Back to Around Campus Archives
University of Northern Colorado Professor Stephen Mackessy's research showing that a protein in prairie rattlesnakes' venom has allowed them to adapt and survive in harsh environments, such as those in Yellowstone National Park, is featured on the Discovery Channel. View Video
Every two years UNC surveys students, alumni and employees about perceptions of the university - from its strengths/weaknesses and unique personality, to its sense of community and approach to teaching and learning.
Those surveyed are randomly selected; only some people from each of these groups will receive a survey. If you receive the survey in your email, your input would be appreciated.
The survey only takes about 10 minutes to complete and your insight and those of other respondents help to shape how we describe, market and advance the university. If you have any questions about the survey, please email Director of Assessment Kim Black.
The recent snow and freezing temperatures has more than a few people desperate for warmer weather and spring. With sunshine on our minds Landscaping and Grounds reminds faculty, staff and students that it's not too early to have green daydreams, and consider contributing to the fifth year of the Adopt-A-Spot Beautification and Campus Cleanup Partnership.
Adopt-A-Spot beautification and maintenance projects encourage community ownership of the UNC campus and discourage littering. Individuals, groups, offices, departments and campus organizations can partner with Landscaping and Grounds to assist in beautifying the campus landscape.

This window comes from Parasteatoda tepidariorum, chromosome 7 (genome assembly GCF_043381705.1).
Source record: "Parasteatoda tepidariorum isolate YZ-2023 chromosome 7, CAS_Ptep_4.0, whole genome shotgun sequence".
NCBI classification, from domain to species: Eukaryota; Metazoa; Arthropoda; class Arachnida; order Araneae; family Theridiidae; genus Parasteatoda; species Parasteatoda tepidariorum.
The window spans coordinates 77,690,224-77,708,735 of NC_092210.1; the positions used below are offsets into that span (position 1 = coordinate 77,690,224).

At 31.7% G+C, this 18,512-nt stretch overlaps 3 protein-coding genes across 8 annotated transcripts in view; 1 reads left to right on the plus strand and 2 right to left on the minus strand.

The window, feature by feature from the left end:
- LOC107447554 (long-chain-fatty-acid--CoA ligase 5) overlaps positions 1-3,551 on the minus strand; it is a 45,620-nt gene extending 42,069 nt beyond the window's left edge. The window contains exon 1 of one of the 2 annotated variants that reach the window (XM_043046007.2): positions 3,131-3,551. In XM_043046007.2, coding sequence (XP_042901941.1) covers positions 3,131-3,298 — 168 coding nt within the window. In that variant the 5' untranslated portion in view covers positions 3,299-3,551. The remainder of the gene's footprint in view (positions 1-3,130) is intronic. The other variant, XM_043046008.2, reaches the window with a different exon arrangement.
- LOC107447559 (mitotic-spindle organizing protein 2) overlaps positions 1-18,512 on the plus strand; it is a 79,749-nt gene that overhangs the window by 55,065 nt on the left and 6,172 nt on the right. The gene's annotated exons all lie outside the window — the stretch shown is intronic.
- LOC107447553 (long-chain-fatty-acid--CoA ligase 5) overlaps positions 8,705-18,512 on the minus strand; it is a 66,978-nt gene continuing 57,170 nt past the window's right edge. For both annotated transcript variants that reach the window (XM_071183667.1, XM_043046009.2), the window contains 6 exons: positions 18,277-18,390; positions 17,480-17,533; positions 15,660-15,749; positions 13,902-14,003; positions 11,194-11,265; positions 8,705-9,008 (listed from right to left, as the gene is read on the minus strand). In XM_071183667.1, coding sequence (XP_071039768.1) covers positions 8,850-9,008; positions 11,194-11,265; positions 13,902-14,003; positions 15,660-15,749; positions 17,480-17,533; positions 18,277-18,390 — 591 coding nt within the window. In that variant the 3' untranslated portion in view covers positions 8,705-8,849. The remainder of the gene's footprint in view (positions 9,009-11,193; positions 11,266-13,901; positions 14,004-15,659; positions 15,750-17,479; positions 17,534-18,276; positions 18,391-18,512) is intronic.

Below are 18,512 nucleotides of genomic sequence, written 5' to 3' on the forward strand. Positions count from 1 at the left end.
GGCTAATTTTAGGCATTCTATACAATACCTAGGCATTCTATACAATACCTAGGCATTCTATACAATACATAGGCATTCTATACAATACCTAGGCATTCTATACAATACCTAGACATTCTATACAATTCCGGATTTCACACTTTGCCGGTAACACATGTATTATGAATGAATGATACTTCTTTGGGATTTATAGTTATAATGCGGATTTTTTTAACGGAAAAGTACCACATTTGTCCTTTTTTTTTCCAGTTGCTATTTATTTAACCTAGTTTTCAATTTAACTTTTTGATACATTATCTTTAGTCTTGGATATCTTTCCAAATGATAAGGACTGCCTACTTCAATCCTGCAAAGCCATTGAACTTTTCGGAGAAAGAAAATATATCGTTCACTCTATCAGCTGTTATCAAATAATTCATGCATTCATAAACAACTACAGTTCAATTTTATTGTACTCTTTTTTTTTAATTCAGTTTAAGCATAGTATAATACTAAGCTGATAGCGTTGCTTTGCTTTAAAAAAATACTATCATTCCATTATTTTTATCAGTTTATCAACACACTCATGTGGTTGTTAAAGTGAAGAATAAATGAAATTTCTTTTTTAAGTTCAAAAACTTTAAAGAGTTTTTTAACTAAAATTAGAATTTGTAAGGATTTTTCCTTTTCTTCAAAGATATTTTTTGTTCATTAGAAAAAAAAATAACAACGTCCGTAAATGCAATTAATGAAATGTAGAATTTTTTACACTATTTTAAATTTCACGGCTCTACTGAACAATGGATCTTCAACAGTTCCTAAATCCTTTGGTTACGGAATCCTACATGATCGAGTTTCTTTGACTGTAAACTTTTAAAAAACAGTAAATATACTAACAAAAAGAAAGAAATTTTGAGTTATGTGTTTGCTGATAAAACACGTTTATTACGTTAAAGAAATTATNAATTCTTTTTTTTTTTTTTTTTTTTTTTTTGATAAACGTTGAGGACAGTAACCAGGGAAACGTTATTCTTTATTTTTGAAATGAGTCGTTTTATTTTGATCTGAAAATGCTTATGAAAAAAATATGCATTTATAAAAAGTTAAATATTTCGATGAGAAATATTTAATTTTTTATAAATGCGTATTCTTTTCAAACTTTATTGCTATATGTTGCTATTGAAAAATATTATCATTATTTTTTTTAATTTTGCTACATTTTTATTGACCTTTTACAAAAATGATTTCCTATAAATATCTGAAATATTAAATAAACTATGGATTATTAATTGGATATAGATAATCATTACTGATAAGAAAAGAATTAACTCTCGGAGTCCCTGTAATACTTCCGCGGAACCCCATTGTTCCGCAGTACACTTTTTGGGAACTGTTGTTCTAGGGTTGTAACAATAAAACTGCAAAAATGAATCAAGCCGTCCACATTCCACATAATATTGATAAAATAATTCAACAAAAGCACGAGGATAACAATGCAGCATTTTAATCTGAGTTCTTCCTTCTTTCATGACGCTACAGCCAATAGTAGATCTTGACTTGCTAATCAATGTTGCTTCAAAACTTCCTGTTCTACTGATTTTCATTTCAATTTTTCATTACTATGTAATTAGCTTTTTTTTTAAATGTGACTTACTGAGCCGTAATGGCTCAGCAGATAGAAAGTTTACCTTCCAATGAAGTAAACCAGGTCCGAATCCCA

Spots available for adoption include flowerbeds in need of regular maintenance during the growing season, and street and parking lot locations that need to be cleaned up on a monthly or more frequent basis.
Contact Landscaping and Grounds at 351-1263 for specific spots that need adoption. Additional information, including program guidelines, application forms and frequently asked questions, are available on the Adopt-A-Spot website.
The University of Northern Colorado's Graduate School will commemorate 100 years of providing post-baccalaureate education this year and is starting the celebration by asking its alumni to share memories of their experiences as grad students and where they are now on the "Century of Scholars" website.
The website is a window through time, containing a detailed history of the Graduate School, a timeline marking 100 years of milestones, an events calendar and a place for alumni and others to share their stories.
Black and white photos of the Classes of 1913, 1920, 1956 and many others appear throughout the site, and several stories from recent and not-so-recent graduates are already available for reading, allowing visitors to the site to easily compare the experiences of someone who graduated in 1965 to those of someone who graduated as recently as 2011.
In 1913, three students at what was then called Colorado Teachers College received the first master's degrees - in teaching, of course - awarded by the school. Today, the Graduate School has 2395 students enrolled and more than 100 programs of study. The school has awarded a total 53,457 graduate degrees.
The University of Northern Colorado will host a daylong event Jan. 24 to provide information on campus, community, state and federal resources available for students who are military veterans or military connected such as dependents.
Students are invited to drop in on the sessions, led by experts who can answer questions about housing, healthcare, veterans benefit claims, certification for tuition and fees, counseling, and academic support.